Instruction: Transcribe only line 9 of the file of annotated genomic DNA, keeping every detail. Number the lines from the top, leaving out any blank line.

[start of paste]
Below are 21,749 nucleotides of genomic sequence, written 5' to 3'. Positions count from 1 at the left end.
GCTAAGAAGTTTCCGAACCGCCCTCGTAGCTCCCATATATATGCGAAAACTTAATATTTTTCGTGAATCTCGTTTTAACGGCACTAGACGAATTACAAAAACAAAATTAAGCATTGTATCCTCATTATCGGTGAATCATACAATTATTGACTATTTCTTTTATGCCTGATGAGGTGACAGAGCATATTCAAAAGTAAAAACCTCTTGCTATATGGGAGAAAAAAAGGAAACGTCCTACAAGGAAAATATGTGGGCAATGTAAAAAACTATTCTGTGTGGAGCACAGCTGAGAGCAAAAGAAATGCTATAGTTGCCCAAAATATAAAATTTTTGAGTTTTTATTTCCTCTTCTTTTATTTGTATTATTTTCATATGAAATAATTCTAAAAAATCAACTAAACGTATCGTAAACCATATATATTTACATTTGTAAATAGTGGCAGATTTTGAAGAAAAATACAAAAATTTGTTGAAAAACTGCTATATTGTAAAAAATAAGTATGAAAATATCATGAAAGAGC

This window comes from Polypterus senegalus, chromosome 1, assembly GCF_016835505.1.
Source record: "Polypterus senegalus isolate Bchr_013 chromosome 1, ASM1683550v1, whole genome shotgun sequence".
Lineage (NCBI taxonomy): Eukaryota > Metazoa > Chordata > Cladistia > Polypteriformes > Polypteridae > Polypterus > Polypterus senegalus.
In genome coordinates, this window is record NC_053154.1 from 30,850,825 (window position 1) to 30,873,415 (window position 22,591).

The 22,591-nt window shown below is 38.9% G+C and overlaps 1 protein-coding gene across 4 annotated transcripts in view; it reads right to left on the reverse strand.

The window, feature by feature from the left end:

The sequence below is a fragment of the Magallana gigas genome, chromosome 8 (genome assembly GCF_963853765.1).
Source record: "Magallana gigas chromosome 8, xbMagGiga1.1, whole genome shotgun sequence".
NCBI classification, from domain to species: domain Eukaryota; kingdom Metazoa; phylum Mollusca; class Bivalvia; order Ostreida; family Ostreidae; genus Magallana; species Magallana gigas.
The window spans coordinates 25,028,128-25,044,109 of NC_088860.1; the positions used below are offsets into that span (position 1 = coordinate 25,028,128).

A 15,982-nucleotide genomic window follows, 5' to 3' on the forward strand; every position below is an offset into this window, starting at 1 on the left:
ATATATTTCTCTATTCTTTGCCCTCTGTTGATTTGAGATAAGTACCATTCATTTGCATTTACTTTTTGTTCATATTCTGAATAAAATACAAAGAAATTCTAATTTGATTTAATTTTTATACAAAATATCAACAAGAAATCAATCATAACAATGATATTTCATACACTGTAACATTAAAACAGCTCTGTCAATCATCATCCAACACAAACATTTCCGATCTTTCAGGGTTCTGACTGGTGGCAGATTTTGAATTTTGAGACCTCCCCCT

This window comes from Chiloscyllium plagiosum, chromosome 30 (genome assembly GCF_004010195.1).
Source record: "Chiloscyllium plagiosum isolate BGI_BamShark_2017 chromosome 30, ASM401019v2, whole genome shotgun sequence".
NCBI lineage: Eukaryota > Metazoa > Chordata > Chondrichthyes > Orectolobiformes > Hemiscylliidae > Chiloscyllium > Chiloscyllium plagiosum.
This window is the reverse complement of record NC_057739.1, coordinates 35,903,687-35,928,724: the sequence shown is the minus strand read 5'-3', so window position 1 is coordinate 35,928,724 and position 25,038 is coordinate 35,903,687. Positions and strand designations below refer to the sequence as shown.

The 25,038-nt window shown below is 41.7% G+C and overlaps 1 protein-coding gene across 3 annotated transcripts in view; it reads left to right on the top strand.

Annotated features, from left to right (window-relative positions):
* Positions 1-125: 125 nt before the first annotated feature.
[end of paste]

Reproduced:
The sequence below is a fragment of the Magallana gigas genome, chromosome 8 (genome assembly GCF_963853765.1).